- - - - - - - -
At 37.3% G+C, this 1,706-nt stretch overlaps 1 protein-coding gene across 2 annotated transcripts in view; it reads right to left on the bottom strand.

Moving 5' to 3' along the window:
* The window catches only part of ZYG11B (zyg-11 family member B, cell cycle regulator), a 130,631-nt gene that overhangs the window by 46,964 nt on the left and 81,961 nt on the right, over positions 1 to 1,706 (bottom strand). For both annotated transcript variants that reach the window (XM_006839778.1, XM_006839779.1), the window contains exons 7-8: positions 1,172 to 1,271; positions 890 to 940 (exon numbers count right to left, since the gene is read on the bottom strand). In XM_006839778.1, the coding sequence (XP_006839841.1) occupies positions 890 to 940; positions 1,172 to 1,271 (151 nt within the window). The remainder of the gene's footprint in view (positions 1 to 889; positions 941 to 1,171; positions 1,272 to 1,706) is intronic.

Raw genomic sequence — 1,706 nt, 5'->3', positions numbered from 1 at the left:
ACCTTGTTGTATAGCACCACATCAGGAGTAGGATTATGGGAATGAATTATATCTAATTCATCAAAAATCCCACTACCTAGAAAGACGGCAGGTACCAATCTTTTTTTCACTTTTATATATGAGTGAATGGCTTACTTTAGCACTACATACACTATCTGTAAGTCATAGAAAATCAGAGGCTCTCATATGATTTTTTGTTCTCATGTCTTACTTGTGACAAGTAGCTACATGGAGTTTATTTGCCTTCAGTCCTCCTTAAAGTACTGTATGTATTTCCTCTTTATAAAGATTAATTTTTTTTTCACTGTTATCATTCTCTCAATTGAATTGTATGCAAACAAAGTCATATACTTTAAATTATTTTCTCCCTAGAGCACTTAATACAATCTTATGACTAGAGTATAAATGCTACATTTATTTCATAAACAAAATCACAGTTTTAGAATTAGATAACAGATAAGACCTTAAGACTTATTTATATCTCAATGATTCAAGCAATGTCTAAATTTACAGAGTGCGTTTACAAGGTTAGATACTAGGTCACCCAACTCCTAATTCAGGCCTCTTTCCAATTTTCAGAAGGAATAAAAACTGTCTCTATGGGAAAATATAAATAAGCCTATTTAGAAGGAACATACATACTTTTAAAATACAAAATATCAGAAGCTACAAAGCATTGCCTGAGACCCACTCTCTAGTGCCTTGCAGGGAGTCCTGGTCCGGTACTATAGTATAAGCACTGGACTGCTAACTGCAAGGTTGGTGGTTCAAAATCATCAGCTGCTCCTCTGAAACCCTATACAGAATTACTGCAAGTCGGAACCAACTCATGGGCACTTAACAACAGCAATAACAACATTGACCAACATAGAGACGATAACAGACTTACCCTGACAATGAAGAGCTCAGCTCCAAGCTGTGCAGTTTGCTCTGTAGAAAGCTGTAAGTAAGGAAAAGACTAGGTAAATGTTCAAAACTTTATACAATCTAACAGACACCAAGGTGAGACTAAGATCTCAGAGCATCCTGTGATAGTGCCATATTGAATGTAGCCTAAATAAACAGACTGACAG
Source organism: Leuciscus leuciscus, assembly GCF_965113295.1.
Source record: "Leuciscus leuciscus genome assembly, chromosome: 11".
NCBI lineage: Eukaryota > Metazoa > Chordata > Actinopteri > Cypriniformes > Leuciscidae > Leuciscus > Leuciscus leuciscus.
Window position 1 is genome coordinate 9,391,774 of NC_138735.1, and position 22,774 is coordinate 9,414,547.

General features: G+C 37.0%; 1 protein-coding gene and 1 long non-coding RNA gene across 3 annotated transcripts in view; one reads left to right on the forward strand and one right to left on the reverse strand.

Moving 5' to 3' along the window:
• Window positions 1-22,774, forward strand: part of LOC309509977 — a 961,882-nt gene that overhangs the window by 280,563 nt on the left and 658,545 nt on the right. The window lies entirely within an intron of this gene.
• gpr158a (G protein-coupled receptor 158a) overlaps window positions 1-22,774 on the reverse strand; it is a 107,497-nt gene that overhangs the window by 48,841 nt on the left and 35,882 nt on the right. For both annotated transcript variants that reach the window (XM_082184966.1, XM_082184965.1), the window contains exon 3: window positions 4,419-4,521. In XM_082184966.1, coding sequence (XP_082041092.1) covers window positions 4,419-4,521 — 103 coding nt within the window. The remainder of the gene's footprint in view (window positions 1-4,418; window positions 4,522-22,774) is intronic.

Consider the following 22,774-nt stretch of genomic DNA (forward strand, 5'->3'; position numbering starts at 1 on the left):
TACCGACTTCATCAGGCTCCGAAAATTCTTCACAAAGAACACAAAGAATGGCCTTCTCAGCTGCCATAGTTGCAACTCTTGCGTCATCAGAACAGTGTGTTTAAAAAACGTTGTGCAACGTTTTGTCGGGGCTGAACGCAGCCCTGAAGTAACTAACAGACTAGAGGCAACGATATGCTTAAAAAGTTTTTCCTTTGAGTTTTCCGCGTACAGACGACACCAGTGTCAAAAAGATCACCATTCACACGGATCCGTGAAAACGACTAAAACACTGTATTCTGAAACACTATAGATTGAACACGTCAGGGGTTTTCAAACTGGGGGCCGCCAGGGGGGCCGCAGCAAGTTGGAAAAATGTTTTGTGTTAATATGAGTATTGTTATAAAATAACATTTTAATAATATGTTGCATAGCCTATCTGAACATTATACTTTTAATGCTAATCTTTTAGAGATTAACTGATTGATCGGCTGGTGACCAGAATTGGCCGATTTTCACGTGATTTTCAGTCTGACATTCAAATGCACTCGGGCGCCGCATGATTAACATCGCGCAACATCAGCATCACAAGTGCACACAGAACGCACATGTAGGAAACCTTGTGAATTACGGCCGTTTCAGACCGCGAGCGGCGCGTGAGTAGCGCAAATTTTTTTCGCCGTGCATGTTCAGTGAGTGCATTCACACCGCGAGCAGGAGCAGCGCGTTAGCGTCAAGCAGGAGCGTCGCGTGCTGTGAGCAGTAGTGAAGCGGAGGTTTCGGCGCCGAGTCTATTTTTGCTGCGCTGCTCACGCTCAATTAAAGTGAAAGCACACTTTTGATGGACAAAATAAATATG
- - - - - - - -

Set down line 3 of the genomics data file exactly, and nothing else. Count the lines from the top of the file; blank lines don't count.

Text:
* The window catches only part of ZYG11B (zyg-11 family member B, cell cycle regulator), a 130,631-nt gene that overhangs the window by 46,964 nt on the left and 81,961 nt on the right, over positions 1 to 1,706 (bottom strand). For both annotated transcript variants that reach the window (XM_006839778.1, XM_006839779.1), the window contains exons 7-8: positions 1,172 to 1,271; positions 890 to 940 (exon numbers count right to left, since the gene is read on the bottom strand). In XM_006839778.1, the coding sequence (XP_006839841.1) occupies positions 890 to 940; positions 1,172 to 1,271 (151 nt within the window). The remainder of the gene's footprint in view (positions 1 to 889; positions 941 to 1,171; positions 1,272 to 1,706) is intronic.